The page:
History of Mardi Gras in Mobile Alabama
History of Mardi Gras in Mobile Alabama: The Original Family Friendly Fat Tuesday
New Orleans is not the only city that does Mardi Gras. In fact, it’s not even home to the original Mardi Gras in the U.S. That distinction belongs to Mardi Gras Mobile Alabama, which has been hosting the celebration since 1703. Even better, it’s “America’s Family Mardi Gras,” which means the whole family, young and old, can take in the sights and sounds of the magnificent two-and-a-half-week party without trepidation.
Mardi Gras Mobile Alabama began as a French Catholic celebration to prepare for the beginning of Lent on Ash Wednesday. It was first called Boeuf Gras (fatted ox) in 1703; the first masked ball was held the ensuing year; and the first known parade occurred in 1711.
Today’s festivities include private, invitation-only parties and masked balls, where revelers wear elegant costumes. These celebrations can be traced directly a group of partiers led by Michael Krafft, who, on the night of December 31, 1830, led a group of revelers on a dawn parade with cowbells and rakes and formed the first mystic society, called the Cowbellion de Rakin Society. It was this society that less than a decade later would introduce Mardi Gras celebrations to New Orleans.
Mardi Gras has been celebrated in Mobile nearly every year since its inception, with only a few cancellations of parades due to war, economic tribulations, politics, and sometimes weather.
Contemporary Mardi Gras
The largest turnout in history for the Mobile Mardi Gras was in 2006, some five months after Hurrican Katrina wrecked the Gulf Coast. Though there was much damage from the storm to Mobile, the parade routes were cleared enough for the celebration to go on.
Mardi Gras season in Mobile starts with November parties of the International Carnival Ball and the Camellia Ball, continues with celebrations on January 1 (New Year’s Day) and January 6 (Twelfth Night or Feast of the Epiphany), and finishes with a litany of parades daily starting two weekends before Fat Tuesday.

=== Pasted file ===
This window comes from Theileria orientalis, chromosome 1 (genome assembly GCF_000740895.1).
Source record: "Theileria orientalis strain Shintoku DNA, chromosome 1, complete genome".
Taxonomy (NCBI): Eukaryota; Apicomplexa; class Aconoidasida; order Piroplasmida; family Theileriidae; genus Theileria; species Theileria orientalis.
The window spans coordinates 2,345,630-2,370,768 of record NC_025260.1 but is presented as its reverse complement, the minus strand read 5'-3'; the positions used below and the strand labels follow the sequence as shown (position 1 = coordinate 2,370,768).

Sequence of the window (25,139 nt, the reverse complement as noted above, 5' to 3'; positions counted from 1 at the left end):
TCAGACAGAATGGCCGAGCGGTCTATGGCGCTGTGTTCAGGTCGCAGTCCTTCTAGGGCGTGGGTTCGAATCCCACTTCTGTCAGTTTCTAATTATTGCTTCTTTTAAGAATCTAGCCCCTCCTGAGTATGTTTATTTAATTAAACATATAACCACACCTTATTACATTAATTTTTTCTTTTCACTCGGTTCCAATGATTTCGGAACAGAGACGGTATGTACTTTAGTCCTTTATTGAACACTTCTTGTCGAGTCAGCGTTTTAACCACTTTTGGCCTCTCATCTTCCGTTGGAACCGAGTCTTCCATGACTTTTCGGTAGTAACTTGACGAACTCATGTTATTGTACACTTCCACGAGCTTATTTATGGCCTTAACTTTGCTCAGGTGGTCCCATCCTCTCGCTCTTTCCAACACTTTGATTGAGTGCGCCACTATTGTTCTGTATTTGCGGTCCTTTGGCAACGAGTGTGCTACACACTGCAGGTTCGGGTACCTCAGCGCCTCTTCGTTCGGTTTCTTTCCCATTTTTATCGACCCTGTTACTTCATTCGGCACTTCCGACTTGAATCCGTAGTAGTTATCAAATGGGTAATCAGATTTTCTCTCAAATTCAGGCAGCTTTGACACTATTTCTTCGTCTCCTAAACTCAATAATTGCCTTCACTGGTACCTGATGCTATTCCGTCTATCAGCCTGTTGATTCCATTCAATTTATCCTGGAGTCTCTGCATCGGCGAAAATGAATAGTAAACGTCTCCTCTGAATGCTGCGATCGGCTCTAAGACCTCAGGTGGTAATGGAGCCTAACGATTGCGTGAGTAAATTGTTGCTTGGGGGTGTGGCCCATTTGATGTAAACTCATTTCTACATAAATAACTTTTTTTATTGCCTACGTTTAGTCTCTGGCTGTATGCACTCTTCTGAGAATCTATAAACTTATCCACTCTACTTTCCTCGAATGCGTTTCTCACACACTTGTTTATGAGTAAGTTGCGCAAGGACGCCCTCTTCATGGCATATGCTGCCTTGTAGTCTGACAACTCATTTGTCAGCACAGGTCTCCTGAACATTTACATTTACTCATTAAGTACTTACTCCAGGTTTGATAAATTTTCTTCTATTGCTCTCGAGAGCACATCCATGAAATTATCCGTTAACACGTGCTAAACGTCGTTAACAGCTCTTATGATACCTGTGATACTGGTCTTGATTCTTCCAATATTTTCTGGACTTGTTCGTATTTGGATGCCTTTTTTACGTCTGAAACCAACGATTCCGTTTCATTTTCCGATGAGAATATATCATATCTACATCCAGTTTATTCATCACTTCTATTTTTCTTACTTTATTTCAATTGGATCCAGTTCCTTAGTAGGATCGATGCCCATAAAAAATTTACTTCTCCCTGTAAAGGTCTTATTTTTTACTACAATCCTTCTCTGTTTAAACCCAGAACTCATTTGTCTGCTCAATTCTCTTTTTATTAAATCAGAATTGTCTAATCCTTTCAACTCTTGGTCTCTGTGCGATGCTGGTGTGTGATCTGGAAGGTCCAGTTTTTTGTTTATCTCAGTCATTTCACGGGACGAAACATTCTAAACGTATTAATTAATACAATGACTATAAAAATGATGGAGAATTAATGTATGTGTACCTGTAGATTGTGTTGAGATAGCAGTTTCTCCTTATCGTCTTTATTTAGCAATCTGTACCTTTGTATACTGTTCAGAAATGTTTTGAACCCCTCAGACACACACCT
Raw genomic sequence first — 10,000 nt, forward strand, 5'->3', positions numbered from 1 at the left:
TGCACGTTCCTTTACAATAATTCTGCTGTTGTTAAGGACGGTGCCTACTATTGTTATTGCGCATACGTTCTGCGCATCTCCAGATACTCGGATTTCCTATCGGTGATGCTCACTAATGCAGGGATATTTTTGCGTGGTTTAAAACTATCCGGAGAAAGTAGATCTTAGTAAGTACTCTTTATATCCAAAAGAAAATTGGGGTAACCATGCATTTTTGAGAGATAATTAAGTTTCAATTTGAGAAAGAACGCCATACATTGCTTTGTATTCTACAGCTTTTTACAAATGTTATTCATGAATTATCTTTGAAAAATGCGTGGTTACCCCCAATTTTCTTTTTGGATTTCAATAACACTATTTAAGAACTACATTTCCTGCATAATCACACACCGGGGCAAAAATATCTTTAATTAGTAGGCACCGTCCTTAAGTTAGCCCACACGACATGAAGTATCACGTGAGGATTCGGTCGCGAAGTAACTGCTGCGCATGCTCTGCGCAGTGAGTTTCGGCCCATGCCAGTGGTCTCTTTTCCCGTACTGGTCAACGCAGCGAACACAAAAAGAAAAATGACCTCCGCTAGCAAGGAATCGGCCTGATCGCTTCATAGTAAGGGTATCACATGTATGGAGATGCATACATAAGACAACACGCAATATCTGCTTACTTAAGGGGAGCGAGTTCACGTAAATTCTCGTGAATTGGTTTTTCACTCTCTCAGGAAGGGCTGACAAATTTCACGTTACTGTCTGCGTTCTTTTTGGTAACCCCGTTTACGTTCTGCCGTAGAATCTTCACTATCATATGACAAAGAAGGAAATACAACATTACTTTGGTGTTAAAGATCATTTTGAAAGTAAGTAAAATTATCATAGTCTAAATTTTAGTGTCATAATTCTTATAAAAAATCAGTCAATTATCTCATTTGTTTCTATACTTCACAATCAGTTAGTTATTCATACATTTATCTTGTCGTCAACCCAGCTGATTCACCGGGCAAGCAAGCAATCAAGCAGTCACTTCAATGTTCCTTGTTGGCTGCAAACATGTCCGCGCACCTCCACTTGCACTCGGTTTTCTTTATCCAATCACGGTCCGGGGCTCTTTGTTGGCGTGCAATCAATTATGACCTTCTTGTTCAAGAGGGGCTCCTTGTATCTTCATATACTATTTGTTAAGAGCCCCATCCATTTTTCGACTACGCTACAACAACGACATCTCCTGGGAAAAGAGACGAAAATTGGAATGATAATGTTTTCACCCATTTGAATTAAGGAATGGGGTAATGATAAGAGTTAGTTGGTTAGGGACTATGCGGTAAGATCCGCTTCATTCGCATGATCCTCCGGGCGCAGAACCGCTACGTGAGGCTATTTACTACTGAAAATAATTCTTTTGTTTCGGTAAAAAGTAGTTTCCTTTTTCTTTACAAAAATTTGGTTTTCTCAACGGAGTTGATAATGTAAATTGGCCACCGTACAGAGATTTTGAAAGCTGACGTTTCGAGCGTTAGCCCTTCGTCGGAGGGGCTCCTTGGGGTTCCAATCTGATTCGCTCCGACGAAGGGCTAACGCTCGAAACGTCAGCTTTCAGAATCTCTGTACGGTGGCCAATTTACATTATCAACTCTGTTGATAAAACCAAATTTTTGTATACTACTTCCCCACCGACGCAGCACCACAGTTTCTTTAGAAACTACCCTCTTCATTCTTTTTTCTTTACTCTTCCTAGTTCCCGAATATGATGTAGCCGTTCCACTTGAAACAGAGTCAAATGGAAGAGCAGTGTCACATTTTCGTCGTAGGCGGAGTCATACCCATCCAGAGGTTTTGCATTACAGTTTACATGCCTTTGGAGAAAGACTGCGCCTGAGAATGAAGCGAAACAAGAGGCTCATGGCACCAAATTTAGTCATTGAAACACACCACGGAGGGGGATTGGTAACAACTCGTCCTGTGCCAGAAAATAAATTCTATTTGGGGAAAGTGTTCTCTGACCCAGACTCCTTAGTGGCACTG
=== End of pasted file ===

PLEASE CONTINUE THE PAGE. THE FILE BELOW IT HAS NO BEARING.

Watch live marching bands and colorful floats pass by. Enjoy masked riders decked out in satin and sequins on riding on horseback or floats, throwing beads, moon pies, candy, and doubloons to those along the parade routes.
Unlike the more famous – and bawdy – celebrations in New Orleans, parents can take their children to the Mobile Mardi Gras with confidence. Mobile organizers and police work hard to maintain order and crack down on violence, public drunkenness, and lewd behavior.
Tips If You Go
To ensure all-around family enjoyment, it’s recommended that you adhere to the following:
- Make hotel reservations as far in advance as possible – a year early is common.
- “Foot down before hand down”: while watching the parades, to keep a “throw” from someone on a float or on horseback, put your foot on it when it hits the ground, don’t bend down to pick it up. This will protect you from overenthusiastic party-goers clamoring for gifts.
- Grab a guide to know parade schedules, routes, and times, which can help you pick the best spot to watch the parade go by.
- Keep eye on your children. Though the Mobile Mardi Gras is family-friendly, there are thousands of people enjoying the party and it’s easy to get separated from small children.
See their web site (http://www.mobilemardigras.com/) for more information.